Expecting to get a raise next year? It could be eaten up by your health care bill.

In an effort to meet the affordability requirement of the Affordable Care Act, which kicks in next year and requires that workers spend no more than 9.5% of their income on premiums, more employers are turning to insurance plans in which premiums vary based on a person’s salary, rather than having all workers pay a flat rate. That way, employees who make more money pay bigger premiums.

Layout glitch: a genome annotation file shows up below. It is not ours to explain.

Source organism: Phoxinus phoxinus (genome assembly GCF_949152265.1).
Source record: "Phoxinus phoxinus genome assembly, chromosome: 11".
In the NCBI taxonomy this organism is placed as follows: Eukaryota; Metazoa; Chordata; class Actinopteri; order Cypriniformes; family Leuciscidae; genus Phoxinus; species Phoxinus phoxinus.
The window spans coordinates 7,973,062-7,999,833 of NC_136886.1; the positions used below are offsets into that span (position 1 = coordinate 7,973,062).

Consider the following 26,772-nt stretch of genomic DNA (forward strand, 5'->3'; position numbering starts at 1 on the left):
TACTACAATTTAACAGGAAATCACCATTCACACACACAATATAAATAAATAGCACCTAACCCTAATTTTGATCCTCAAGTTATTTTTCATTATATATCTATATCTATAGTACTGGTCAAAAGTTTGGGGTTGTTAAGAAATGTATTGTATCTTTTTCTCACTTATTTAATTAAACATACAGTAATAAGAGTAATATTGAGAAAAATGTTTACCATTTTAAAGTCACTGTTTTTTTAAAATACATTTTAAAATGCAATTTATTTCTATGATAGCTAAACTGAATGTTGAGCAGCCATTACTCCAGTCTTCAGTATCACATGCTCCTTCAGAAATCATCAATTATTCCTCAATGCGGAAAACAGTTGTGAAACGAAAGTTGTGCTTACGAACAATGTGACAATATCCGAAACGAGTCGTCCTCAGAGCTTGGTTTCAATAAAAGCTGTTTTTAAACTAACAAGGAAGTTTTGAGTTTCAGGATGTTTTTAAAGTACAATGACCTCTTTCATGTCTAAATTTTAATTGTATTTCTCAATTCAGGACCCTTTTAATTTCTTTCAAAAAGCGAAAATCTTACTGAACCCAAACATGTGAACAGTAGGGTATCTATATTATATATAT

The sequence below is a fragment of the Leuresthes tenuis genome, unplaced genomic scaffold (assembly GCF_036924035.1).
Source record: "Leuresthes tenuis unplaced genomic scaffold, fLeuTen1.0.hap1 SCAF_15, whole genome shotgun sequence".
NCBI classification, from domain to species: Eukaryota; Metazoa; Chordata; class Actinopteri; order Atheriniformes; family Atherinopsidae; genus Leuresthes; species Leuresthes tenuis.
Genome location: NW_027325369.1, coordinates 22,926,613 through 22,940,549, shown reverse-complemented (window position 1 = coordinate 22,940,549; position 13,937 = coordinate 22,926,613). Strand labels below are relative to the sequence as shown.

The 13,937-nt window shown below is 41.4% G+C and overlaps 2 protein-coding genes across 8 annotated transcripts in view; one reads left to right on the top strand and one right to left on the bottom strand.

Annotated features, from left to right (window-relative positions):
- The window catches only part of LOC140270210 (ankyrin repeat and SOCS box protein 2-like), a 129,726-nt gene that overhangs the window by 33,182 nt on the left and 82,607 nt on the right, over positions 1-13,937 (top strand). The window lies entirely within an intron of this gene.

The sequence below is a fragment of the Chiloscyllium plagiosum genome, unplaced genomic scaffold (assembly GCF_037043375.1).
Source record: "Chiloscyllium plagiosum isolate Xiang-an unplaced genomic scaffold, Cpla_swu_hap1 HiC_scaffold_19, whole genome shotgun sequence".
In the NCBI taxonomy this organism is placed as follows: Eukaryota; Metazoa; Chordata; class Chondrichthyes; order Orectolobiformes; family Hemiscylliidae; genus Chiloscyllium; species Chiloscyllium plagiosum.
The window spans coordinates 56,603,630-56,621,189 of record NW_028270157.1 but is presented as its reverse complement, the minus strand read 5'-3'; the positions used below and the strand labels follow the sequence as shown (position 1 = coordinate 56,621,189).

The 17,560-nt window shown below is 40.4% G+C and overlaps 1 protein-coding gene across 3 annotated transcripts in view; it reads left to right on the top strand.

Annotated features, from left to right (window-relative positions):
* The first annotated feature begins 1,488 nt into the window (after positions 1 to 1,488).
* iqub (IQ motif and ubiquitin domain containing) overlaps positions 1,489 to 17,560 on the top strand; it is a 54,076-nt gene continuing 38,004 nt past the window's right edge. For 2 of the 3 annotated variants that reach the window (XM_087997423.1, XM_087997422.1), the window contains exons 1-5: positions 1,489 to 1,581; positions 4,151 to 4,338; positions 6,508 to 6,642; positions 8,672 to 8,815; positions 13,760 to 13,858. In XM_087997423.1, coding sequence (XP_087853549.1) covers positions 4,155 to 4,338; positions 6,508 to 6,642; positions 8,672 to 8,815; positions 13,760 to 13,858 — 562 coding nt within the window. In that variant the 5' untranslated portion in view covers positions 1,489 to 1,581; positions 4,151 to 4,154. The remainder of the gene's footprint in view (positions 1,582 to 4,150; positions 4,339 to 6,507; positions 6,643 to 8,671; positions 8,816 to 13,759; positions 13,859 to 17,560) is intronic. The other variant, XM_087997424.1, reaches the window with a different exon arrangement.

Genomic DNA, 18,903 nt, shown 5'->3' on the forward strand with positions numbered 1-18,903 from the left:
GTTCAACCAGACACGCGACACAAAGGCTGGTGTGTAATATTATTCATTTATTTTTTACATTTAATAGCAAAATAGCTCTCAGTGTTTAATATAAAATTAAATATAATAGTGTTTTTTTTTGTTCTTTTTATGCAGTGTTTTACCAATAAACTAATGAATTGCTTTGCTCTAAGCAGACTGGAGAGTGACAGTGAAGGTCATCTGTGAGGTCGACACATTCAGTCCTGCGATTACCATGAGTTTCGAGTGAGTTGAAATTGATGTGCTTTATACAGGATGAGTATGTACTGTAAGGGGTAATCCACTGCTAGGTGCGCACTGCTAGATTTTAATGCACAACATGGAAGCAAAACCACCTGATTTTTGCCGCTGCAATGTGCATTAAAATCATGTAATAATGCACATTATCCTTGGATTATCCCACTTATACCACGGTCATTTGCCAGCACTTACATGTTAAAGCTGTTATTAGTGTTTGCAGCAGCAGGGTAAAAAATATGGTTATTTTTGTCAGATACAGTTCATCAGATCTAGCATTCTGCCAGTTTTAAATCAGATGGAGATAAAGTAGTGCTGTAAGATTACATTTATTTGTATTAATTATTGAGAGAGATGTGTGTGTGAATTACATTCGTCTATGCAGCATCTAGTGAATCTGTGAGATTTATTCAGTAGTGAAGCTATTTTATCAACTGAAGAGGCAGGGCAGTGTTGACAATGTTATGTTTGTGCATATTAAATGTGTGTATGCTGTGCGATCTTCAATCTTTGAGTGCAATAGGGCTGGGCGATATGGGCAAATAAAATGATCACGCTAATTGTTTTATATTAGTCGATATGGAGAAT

Some 12% of companies used salary-based premiums in 2012, up from 10% in 2011, according to a study by benefits consultant Mercer. The practice is especially common among large employers, with 20% of companies that have at least 5,000 employees using the strategy last year. A separate survey by the Kaiser Family Foundation found that the approach of varying premium contributions by wage level is more popular in the Northeast, where 9% of companies used the strategy, and in the Midwest, where 6% of employers did, compared with 2% of companies in the South and the West.